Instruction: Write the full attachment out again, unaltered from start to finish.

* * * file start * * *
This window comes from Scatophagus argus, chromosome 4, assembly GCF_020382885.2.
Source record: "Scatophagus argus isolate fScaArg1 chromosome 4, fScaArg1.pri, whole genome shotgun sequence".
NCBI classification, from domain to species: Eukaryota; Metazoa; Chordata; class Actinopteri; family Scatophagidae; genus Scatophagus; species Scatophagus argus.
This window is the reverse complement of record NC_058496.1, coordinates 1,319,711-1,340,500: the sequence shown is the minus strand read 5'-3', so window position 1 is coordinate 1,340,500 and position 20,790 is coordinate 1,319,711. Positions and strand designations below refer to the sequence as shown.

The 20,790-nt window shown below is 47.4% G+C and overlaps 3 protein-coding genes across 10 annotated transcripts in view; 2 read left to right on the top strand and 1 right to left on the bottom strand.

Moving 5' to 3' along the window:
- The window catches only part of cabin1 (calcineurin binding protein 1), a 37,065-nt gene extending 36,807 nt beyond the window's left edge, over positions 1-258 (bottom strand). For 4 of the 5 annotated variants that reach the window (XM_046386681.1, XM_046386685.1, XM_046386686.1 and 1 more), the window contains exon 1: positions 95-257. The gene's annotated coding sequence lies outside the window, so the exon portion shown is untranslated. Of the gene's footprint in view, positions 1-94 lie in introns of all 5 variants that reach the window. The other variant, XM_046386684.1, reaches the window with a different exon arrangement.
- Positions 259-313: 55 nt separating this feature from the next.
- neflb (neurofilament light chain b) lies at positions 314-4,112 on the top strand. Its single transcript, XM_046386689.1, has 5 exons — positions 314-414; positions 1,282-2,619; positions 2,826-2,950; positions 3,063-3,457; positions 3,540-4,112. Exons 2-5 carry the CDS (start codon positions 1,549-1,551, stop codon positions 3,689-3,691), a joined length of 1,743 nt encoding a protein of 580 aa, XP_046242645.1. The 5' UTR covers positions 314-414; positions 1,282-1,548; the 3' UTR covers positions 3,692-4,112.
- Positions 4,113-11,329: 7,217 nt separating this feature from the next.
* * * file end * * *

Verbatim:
This window comes from Scatophagus argus, chromosome 4, assembly GCF_020382885.2.
Source record: "Scatophagus argus isolate fScaArg1 chromosome 4, fScaArg1.pri, whole genome shotgun sequence".
NCBI classification, from domain to species: Eukaryota; Metazoa; Chordata; class Actinopteri; family Scatophagidae; genus Scatophagus; species Scatophagus argus.
This window is the reverse complement of record NC_058496.1, coordinates 1,319,711-1,340,500: the sequence shown is the minus strand read 5'-3', so window position 1 is coordinate 1,340,500 and position 20,790 is coordinate 1,319,711. Positions and strand designations below refer to the sequence as shown.

The 20,790-nt window shown below is 47.4% G+C and overlaps 3 protein-coding genes across 10 annotated transcripts in view; 2 read left to right on the top strand and 1 right to left on the bottom strand.

Moving 5' to 3' along the window:
- The window catches only part of cabin1 (calcineurin binding protein 1), a 37,065-nt gene extending 36,807 nt beyond the window's left edge, over positions 1-258 (bottom strand). For 4 of the 5 annotated variants that reach the window (XM_046386681.1, XM_046386685.1, XM_046386686.1 and 1 more), the window contains exon 1: positions 95-257. The gene's annotated coding sequence lies outside the window, so the exon portion shown is untranslated. Of the gene's footprint in view, positions 1-94 lie in introns of all 5 variants that reach the window. The other variant, XM_046386684.1, reaches the window with a different exon arrangement.
- Positions 259-313: 55 nt separating this feature from the next.
- neflb (neurofilament light chain b) lies at positions 314-4,112 on the top strand. Its single transcript, XM_046386689.1, has 5 exons — positions 314-414; positions 1,282-2,619; positions 2,826-2,950; positions 3,063-3,457; positions 3,540-4,112. Exons 2-5 carry the CDS (start codon positions 1,549-1,551, stop codon positions 3,689-3,691), a joined length of 1,743 nt encoding a protein of 580 aa, XP_046242645.1. The 5' UTR covers positions 314-414; positions 1,282-1,548; the 3' UTR covers positions 3,692-4,112.
- Positions 4,113-11,329: 7,217 nt separating this feature from the next.